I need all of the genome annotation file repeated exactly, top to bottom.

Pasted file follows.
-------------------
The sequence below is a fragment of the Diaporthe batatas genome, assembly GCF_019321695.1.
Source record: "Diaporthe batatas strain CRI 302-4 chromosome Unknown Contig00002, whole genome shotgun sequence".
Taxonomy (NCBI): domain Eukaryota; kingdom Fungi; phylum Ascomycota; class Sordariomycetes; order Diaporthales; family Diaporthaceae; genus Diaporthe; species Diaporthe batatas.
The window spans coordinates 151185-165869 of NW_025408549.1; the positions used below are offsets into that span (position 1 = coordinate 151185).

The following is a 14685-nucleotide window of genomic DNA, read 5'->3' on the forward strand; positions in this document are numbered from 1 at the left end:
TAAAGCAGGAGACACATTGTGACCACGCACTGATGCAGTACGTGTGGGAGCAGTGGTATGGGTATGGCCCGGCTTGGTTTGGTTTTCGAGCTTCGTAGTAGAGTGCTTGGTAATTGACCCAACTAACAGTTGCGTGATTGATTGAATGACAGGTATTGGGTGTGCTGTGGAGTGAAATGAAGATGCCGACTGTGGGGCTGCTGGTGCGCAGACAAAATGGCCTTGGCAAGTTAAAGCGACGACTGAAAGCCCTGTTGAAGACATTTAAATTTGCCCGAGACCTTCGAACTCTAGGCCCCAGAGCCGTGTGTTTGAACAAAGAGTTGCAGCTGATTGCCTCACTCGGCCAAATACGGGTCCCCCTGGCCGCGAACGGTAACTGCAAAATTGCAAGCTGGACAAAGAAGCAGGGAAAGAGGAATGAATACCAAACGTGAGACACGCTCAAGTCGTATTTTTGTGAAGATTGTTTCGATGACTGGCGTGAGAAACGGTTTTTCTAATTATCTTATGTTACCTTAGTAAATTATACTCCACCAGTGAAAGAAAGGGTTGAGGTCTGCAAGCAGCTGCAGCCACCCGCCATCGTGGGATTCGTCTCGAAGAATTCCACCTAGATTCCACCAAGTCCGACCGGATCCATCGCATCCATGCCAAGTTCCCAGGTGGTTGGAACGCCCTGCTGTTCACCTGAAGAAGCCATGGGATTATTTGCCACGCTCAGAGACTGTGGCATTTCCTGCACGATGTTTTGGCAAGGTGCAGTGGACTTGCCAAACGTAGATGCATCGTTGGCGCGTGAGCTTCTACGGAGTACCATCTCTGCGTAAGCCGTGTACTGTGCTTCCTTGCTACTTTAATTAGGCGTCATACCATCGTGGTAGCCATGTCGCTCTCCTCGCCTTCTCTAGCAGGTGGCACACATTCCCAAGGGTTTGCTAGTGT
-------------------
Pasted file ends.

The sequence below is a fragment of the Diaporthe batatas genome, assembly GCF_019321695.1.
Source record: "Diaporthe batatas strain CRI 302-4 chromosome Unknown Contig00002, whole genome shotgun sequence".
Taxonomy (NCBI): domain Eukaryota; kingdom Fungi; phylum Ascomycota; class Sordariomycetes; order Diaporthales; family Diaporthaceae; genus Diaporthe; species Diaporthe batatas.
The window spans coordinates 151185-165869 of NW_025408549.1; the positions used below are offsets into that span (position 1 = coordinate 151185).

The following is a 14685-nucleotide window of genomic DNA, read 5'->3' on the forward strand; positions in this document are numbered from 1 at the left end:
TAAAGCAGGAGACACATTGTGACCACGCACTGATGCAGTACGTGTGGGAGCAGTGGTATGGGTATGGCCCGGCTTGGTTTGGTTTTCGAGCTTCGTAGTAGAGTGCTTGGTAATTGACCCAACTAACAGTTGCGTGATTGATTGAATGACAGGTATTGGGTGTGCTGTGGAGTGAAATGAAGATGCCGACTGTGGGGCTGCTGGTGCGCAGACAAAATGGCCTTGGCAAGTTAAAGCGACGACTGAAAGCCCTGTTGAAGACATTTAAATTTGCCCGAGACCTTCGAACTCTAGGCCCCAGAGCCGTGTGTTTGAACAAAGAGTTGCAGCTGATTGCCTCACTCGGCCAAATACGGGTCCCCCTGGCCGCGAACGGTAACTGCAAAATTGCAAGCTGGACAAAGAAGCAGGGAAAGAGGAATGAATACCAAACGTGAGACACGCTCAAGTCGTATTTTTGTGAAGATTGTTTCGATGACTGGCGTGAGAAACGGTTTTTCTAATTATCTTATGTTACCTTAGTAAATTATACTCCACCAGTGAAAGAAAGGGTTGAGGTCTGCAAGCAGCTGCAGCCACCCGCCATCGTGGGATTCGTCTCGAAGAATTCCACCTAGATTCCACCAAGTCCGACCGGATCCATCGCATCCATGCCAAGTTCCCAGGTGGTTGGAACGCCCTGCTGTTCACCTGAAGAAGCCATGGGATTATTTGCCACGCTCAGAGACTGTGGCATTTCCTGCACGATGTTTTGGCAAGGTGCAGTGGACTTGCCAAACGTAGATGCATCGTTGGCGCGTGAGCTTCTACGGAGTACCATCTCTGCGTAAGCCGTGTACTGTGCTTCCTTGCTACTTTAATTAGGCGTCATACCATCGTGGTAGCCATGTCGCTCTCCTCGCCTTCTCTAGCAGGTGGCACACATTCCCAAGGGTTTGCTAGTGT